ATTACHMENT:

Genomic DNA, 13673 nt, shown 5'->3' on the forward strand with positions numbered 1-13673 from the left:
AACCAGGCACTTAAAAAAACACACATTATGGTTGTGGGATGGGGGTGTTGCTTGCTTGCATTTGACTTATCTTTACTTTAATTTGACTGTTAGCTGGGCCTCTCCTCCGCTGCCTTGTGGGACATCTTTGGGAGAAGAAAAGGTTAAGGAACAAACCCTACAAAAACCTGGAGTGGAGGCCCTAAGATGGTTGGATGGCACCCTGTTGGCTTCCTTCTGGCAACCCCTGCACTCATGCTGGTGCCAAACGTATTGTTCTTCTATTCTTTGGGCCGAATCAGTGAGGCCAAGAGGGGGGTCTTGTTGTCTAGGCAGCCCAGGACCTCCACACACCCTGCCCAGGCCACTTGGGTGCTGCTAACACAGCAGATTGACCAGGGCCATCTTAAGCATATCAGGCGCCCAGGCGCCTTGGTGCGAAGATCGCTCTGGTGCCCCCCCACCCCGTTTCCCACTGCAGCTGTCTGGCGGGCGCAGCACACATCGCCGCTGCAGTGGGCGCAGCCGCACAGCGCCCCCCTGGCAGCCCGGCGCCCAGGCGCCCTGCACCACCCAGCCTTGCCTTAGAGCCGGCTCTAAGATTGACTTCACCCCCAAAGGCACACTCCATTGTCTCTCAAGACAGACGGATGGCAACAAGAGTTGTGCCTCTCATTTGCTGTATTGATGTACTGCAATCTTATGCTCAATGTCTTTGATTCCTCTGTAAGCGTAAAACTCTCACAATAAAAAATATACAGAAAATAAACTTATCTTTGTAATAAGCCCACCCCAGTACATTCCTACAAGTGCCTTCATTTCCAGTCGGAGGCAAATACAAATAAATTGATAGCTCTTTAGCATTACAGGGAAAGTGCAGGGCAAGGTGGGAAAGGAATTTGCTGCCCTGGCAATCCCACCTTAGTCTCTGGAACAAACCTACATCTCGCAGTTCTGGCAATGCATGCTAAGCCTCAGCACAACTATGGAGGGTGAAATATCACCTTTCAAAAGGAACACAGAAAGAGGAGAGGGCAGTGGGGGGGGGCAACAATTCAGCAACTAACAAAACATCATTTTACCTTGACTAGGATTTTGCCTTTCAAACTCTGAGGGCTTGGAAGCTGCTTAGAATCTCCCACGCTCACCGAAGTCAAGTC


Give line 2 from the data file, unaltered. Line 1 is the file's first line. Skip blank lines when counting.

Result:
AACCAGGCACTTAAAAAAACACACATTATGGTTGTGGGATGGGGGTGTTGCTTGCTTGCATTTGACTTATCTTTACTTTAATTTGACTGTTAGCTGGGCCTCTCCTCCGCTGCCTTGTGGGACATCTTTGGGAGAAGAAAAGGTTAAGGAACAAACCCTACAAAAACCTGGAGTGGAGGCCCTAAGATGGTTGGATGGCACCCTGTTGGCTTCCTTCTGGCAACCCCTGCACTCATGCTGGTGCCAAACGTATTGTTCTTCTATTCTTTGGGCCGAATCAGTGAGGCCAAGAGGGGGGTCTTGTTGTCTAGGCAGCCCAGGACCTCCACACACCCTGCCCAGGCCACTTGGGTGCTGCTAACACAGCAGATTGACCAGGGCCATCTTAAGCATATCAGGCGCCCAGGCGCCTTGGTGCGAAGATCGCTCTGGTGCCCCCCCACCCCGTTTCCCACTGCAGCTGTCTGGCGGGCGCAGCACACATCGCCGCTGCAGTGGGCGCAGCCGCACAGCGCCCCCCTGGCAGCCCGGCGCCCAGGCGCCCTGCACCACCCAGCCTTGCCTTAGAGCCGGCTCTAAGATTGACTTCACCCCCAAAGGCACACTCCATTGTCTCTCAAGACAGACGGATGGCAACAAGAGTTGTGCCTCTCATTTGCTGTATTGATGTACTGCAATCTTATGCTCAATGTCTTTGATTCCTCTGTAAGCGTAAAACTCTCACAATAAAAAATATACAGAAAATAAACTTATCTTTGTAATAAGCCCACCCCAGTACATTCCTACAAGTGCCTTCATTTCCAGTCGGAGGCAAATACAAATAAATTGATAGCTCTTTAGCATTACAGGGAAAGTGCAGGGCAAGGTGGGAAAGGAATTTGCTGCCCTGGCAATCCCACCTTAGTCTCTGGAACAAACCTACATCTCGCAGTTCTGGCAATGCATGCTAAGCCTCAGCACAACTATGGAGGGTGAAATATCACCTTTCAAAAGGAACACAGAAAGAGGAGAGGGCAGTGGGGGGGGGCAACAATTCAGCAACTAACAAAACATCATTTTACCTTGACTAGGATTTTGCCTTTCAAACTCTGAGGGCTTGGAAGCTGCTTAGAATCTCCCACGCTCACCGAAGTCAAGTC